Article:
Wow. I’ll say it again. Wow!! I’ve been to dozens of races and over time – once you’ve experienced a well run race – it’s very difficult to participate in a race that’s poorly run. I suppose on that front I’ve become sort of a race snob. It’s not about the expo, the swag bag or the carb-loading pre-race dinner. Although I adore all of those things, what makes a great race for me is that it starts on time, there’s no possible chance of getting lost because it’s so well-marked, the volunteers actually seem enthusiastic to be there (I ran a race where the volunteers were fulfilling community service hours. Not so fun), the mile markers are accurate and at the finish there’s something adequate to snack on, the water is cold and it’s so much fun you wish it could last just a few more hours. Yes, I am a race snob. I’ve had friends encourage me to start my own race. Absolutely not. As much as I want well run races, the very thought of being a race director is abhorrent to me. I know how much work it takes and, quite honestly, I don’t want to do it. This may seem hypocritical however I can tell you that I am so appreciative to those directors that put in the time and effort for a well run race. Truly, truly appreciative because I KNOW how hard it is and I don’t want to do it myself…. They are amazing!
Running with the Bears has been on my radar since I heard about the inaugural race last year. Shauna (one of the fearless leaders) and Josie (race director) were amazing at keeping us all informed (there were fires nearby and people were worried about smoke) and have one of the most organized, fun events I’ve been to. If you’re looking to qualify for Boston, the marathon is a qualifying race. Altitude is 3500 feet (low for me), but otherwise it’s flat and relatively easy so an excellent choice for qualifying. I’m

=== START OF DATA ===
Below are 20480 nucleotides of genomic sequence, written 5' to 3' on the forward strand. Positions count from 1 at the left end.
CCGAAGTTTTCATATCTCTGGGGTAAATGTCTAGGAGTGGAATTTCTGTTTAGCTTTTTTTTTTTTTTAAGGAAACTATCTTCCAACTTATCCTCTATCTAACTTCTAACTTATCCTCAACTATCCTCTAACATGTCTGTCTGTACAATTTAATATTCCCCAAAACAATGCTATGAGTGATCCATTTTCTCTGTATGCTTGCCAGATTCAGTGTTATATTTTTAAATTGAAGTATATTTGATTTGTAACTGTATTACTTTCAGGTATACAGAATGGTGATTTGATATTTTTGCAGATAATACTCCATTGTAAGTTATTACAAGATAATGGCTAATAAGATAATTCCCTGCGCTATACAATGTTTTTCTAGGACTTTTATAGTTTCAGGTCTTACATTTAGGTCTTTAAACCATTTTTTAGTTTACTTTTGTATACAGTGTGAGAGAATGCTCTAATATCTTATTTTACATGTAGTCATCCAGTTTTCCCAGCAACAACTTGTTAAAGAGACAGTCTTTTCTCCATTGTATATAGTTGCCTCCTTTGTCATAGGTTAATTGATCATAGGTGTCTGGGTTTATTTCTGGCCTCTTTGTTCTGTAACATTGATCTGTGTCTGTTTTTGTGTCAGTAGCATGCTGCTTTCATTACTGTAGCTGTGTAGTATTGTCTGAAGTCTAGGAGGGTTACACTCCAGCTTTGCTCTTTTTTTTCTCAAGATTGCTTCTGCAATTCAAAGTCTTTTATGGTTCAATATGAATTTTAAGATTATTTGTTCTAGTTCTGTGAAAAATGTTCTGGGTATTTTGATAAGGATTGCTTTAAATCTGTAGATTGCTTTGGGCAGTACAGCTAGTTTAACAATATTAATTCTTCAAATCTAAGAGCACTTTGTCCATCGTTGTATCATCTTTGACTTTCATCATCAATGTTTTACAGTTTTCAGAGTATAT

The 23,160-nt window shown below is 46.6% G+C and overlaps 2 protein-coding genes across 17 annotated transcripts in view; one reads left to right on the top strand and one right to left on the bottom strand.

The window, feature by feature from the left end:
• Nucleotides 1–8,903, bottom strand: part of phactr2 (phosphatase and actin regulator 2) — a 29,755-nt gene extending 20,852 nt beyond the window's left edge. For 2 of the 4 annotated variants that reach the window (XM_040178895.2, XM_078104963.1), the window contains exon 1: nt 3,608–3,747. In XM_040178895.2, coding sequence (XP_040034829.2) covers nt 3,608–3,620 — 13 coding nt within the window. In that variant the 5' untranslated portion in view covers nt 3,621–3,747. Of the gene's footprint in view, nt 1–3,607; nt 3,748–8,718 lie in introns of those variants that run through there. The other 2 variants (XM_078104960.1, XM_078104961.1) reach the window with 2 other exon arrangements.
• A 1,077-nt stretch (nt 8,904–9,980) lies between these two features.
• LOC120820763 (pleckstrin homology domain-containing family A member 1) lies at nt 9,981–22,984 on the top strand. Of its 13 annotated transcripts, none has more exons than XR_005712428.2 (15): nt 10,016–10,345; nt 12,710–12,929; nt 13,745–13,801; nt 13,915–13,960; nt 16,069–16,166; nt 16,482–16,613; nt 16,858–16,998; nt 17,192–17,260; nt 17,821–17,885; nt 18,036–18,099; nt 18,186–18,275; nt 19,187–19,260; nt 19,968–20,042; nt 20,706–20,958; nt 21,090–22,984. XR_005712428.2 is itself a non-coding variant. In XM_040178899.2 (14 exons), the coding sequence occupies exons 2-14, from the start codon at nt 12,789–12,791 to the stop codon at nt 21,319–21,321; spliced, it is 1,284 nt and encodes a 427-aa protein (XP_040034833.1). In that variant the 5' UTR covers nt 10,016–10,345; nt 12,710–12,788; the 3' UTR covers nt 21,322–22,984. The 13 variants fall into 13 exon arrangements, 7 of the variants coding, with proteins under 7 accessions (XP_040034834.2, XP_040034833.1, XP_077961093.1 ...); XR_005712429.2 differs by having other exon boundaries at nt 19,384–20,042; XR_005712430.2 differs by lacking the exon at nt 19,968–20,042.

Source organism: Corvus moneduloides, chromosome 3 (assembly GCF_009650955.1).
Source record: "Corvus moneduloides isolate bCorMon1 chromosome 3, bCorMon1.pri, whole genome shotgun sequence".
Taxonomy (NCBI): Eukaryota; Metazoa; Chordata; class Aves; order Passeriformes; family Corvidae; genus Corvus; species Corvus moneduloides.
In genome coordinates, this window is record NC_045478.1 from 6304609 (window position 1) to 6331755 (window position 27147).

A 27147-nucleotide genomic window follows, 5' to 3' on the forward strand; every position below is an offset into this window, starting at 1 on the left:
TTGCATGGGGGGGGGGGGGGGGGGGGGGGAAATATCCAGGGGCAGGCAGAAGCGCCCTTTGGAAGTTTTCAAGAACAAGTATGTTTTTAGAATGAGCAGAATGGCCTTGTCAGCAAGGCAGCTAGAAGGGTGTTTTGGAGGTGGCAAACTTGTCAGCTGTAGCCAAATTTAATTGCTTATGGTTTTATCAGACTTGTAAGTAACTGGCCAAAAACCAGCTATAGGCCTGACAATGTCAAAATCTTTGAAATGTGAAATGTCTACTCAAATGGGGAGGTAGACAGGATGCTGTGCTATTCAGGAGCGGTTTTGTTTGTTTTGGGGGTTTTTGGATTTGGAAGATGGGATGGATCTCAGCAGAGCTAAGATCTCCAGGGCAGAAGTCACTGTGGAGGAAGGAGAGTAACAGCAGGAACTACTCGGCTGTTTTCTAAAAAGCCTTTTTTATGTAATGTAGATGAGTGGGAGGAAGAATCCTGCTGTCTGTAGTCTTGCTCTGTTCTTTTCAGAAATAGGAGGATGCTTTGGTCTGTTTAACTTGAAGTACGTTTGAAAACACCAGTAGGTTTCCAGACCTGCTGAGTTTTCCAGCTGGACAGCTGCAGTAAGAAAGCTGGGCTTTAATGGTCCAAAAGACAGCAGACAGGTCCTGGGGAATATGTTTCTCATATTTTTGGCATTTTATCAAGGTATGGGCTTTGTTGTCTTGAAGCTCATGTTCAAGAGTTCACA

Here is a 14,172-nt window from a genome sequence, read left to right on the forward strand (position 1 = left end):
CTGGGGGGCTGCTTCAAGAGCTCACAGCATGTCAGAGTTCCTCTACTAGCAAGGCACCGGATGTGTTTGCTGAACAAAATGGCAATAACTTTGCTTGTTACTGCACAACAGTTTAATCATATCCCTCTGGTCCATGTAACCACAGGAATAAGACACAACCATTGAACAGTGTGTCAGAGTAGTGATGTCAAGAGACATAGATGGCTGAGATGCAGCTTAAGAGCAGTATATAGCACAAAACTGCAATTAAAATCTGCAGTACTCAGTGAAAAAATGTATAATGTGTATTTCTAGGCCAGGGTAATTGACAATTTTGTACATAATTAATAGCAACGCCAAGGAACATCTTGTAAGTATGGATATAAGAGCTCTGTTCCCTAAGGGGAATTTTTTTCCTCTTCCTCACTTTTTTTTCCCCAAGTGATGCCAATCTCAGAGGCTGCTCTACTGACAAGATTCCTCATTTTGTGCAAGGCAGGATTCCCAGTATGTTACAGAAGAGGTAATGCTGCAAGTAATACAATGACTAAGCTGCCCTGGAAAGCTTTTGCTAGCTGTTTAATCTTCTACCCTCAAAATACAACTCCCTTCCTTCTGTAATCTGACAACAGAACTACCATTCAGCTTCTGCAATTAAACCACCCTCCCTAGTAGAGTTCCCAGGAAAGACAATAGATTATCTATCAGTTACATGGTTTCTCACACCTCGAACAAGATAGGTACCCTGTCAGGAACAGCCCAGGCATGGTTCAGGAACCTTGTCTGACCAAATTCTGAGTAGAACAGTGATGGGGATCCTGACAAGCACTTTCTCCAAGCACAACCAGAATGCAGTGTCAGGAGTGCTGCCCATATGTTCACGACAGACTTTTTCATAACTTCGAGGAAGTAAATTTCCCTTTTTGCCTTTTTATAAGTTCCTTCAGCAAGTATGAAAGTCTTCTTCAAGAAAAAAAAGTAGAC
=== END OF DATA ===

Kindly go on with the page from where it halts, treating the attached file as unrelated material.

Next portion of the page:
spoiled blessed to have my coach here in Reno also as the race director for most of the events I attend so I hold other races to a very high standard. The mile markers were spot on, the course was very well-marked and I don’t know how they got so many volunteers who were absolutely ecstatic to be there cheering us on at aid stations (an aid station every 2.5 miles!) but it was amazing. She did a competition with aid stations that the runners voted on to determine who’s was the best. There were boas and hats, a team dressed as hillbillies, another like gypsies and at another there was a (really good) live band playing rock. Every aid station had a porta-potty which, although I didn’t have to use, is a nice sight to see in the event you DO need one. Half a mile before the end, I could hear something but couldn’t put my finger on it. At .3 remaining and at the top of the biggest hill on the course, there was a woman playing the violin. Just amazing. There’s a picture of me and the violinist in the local paper. Two great things about that. One, it was such a pleasant surprise and really was a moment that “made my day”, two now I’m a celebrity in Greenville. I can handle it.